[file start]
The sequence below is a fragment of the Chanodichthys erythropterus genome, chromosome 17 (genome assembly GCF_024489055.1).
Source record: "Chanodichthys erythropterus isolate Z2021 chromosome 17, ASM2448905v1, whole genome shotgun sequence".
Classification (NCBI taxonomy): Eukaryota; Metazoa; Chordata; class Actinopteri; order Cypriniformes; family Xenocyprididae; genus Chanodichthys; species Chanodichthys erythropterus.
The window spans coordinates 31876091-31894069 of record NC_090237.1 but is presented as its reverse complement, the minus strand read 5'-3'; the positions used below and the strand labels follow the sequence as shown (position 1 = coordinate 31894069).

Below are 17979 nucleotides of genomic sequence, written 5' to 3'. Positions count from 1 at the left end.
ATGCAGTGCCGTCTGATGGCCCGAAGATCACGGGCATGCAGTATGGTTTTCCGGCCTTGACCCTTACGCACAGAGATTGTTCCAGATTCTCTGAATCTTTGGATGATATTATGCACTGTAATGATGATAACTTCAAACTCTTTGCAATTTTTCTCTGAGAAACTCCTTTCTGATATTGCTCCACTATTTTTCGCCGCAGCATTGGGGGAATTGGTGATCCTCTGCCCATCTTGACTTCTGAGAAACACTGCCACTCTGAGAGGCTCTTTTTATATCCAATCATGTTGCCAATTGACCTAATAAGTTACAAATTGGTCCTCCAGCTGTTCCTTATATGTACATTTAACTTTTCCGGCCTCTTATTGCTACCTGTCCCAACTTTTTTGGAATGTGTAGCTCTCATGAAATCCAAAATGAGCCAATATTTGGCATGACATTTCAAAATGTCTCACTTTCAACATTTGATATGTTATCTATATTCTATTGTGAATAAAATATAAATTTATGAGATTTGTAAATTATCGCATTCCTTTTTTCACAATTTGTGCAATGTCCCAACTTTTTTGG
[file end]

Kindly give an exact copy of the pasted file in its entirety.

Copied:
The sequence below is a fragment of the Chanodichthys erythropterus genome, chromosome 17 (genome assembly GCF_024489055.1).
Source record: "Chanodichthys erythropterus isolate Z2021 chromosome 17, ASM2448905v1, whole genome shotgun sequence".
Classification (NCBI taxonomy): Eukaryota; Metazoa; Chordata; class Actinopteri; order Cypriniformes; family Xenocyprididae; genus Chanodichthys; species Chanodichthys erythropterus.
The window spans coordinates 31876091-31894069 of record NC_090237.1 but is presented as its reverse complement, the minus strand read 5'-3'; the positions used below and the strand labels follow the sequence as shown (position 1 = coordinate 31894069).

Below are 17979 nucleotides of genomic sequence, written 5' to 3'. Positions count from 1 at the left end.
ATGCAGTGCCGTCTGATGGCCCGAAGATCACGGGCATGCAGTATGGTTTTCCGGCCTTGACCCTTACGCACAGAGATTGTTCCAGATTCTCTGAATCTTTGGATGATATTATGCACTGTAATGATGATAACTTCAAACTCTTTGCAATTTTTCTCTGAGAAACTCCTTTCTGATATTGCTCCACTATTTTTCGCCGCAGCATTGGGGGAATTGGTGATCCTCTGCCCATCTTGACTTCTGAGAAACACTGCCACTCTGAGAGGCTCTTTTTATATCCAATCATGTTGCCAATTGACCTAATAAGTTACAAATTGGTCCTCCAGCTGTTCCTTATATGTACATTTAACTTTTCCGGCCTCTTATTGCTACCTGTCCCAACTTTTTTGGAATGTGTAGCTCTCATGAAATCCAAAATGAGCCAATATTTGGCATGACATTTCAAAATGTCTCACTTTCAACATTTGATATGTTATCTATATTCTATTGTGAATAAAATATAAATTTATGAGATTTGTAAATTATCGCATTCCTTTTTTCACAATTTGTGCAATGTCCCAACTTTTTTGG